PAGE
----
Pat_Estelle


          --- In civilwarwest@yahoogroups.com, Sweetsstar@... wrote:
          >
          > Oh sorry , Hope someone can help you . I would be interested in reading
          > more about the women .
          > Susan
          > **************Check all of your email inboxes from anywhere on the web.
          > Try the new Email Toolbar now!
          > (http://toolbar.aol.com/mail/download.html?ncid=txtlnkusdown00000027)
          >
        • Dave Gorski
          ... I can give you some names, but not much more for several. I m not sure how much is actually known about them. Perhaps an Internet search of the names can
          Message 4 of 7 , May 3 1:21 PM
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            >Who were the others who actually served as soldiers?

            I can give you some names, but not much more for several.
            I'm not sure how much is actually known about them. Perhaps
            an Internet search of the names can give you more information.

            Mary Burns enlisted in a Michigan unit but was identified as
            a woman shortly after her enlistment and dismissed.

            Frances Clalin was in a Union Missouri Cavalry Militia unit.

            Sara Collins enlisted in a Wisconsin Regiment but was discovered
            before her unit finished training.

            Sarah Emma Edmonds was in Company F, 2nd Michigan as
            "Franklin Thompson". According to my notes she served as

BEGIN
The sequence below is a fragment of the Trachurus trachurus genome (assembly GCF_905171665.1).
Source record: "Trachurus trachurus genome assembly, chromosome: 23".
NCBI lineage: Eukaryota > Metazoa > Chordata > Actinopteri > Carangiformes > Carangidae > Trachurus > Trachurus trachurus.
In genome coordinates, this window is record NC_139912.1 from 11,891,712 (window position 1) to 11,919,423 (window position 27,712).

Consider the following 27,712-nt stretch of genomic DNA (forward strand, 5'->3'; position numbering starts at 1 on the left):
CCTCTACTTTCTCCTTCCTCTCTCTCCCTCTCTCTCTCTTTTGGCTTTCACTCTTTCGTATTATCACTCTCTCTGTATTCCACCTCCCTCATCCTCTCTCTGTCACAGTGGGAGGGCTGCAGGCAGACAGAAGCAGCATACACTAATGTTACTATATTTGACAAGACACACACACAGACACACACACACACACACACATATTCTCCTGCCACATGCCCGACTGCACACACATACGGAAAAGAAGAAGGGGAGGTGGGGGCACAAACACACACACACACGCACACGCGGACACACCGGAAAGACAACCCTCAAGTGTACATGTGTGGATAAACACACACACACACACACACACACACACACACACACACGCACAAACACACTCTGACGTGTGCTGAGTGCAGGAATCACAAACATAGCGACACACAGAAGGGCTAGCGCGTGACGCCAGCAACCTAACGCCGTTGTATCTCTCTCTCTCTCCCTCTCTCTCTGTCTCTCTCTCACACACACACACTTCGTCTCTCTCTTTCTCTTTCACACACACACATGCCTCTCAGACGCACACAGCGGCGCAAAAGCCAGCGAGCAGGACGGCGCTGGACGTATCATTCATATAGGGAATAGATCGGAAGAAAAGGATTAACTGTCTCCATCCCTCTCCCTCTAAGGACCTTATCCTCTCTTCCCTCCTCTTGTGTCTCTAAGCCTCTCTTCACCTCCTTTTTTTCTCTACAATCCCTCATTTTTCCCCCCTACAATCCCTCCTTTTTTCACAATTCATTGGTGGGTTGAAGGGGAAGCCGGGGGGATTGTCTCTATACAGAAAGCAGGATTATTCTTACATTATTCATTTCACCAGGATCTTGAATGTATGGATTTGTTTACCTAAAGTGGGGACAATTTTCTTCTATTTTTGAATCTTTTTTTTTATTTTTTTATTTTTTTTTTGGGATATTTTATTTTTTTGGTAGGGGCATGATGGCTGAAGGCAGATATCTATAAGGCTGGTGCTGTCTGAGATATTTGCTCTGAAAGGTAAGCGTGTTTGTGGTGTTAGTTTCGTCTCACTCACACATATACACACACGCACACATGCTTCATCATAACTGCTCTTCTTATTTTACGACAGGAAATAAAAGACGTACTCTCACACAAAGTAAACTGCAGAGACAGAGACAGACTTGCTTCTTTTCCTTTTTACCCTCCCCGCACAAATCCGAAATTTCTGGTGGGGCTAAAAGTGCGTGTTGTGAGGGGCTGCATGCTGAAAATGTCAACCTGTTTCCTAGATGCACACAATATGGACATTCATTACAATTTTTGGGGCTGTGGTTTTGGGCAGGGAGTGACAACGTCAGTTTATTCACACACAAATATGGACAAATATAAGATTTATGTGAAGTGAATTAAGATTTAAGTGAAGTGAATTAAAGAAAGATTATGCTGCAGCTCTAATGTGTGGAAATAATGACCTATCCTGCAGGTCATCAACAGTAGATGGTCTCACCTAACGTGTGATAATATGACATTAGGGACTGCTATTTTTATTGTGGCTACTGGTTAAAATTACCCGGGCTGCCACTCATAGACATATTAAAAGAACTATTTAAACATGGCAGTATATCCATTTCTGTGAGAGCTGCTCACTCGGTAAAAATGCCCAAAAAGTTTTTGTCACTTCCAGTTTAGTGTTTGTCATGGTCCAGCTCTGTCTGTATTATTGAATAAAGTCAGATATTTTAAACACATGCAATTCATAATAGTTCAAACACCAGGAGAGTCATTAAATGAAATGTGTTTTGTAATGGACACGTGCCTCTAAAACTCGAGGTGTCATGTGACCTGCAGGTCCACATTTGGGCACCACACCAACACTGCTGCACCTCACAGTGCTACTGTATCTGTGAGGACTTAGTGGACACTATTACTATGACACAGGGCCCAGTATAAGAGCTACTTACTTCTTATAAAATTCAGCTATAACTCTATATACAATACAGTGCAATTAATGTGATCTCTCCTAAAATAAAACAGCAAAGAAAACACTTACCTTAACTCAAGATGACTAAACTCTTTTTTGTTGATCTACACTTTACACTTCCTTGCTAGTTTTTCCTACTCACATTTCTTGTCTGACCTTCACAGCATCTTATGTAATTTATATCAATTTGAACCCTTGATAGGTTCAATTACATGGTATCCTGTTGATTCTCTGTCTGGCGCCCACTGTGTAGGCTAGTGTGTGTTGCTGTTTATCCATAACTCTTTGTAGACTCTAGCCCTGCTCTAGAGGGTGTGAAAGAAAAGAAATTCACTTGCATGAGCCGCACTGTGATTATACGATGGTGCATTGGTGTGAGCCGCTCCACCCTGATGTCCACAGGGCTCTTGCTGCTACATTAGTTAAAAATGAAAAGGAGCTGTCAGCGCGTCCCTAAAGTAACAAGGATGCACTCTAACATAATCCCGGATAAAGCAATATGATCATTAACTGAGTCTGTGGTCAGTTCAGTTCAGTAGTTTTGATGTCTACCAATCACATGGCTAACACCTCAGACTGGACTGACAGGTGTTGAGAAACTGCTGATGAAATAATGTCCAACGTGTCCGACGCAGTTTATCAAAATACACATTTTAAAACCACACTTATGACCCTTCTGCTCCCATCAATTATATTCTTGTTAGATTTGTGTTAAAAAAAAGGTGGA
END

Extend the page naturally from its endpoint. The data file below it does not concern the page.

a "male" nurse.

            Fanny Wilson enlisted in the 24th New Jersey. After she was
            discovered and discharged, she enlisted with the 3rd Illinois Cavalry.

            Jennie Hodges enlisted in the 95th Illinois under the name Albert
            Cashier. She served for 3 years and her gender was not discovered.
            She continued to live as a man until 1911 when she was involved
            in an automobile accident that landed her in a hospital for a lengthy
            period of time. That hospital stay uncovered her secret.

            Nellie A. K. enlisted into a unit in the Army of the Cumberland/
            She was discharged when her gender was revealed.

            Mary Wise was with an unknown Indiana unit for two years before
            being discovered. She was discharged but got her muster out pay.

            There were also a few women who fought as soldiers for the Confederacy.

            Mary and Molly Bell were discovered serving with Jubal Early
            for two years as Tom Parker and Bob Martin.

            Malinda Blalock / as Sam Blalock served for two months before being
            discovered and discharged.

            Amy Clarke was not discovered until she was wounded and captured.
            She was given a dress and sent home.

            Margaret Henry and Mary Wright were captured in uniform in Tennessee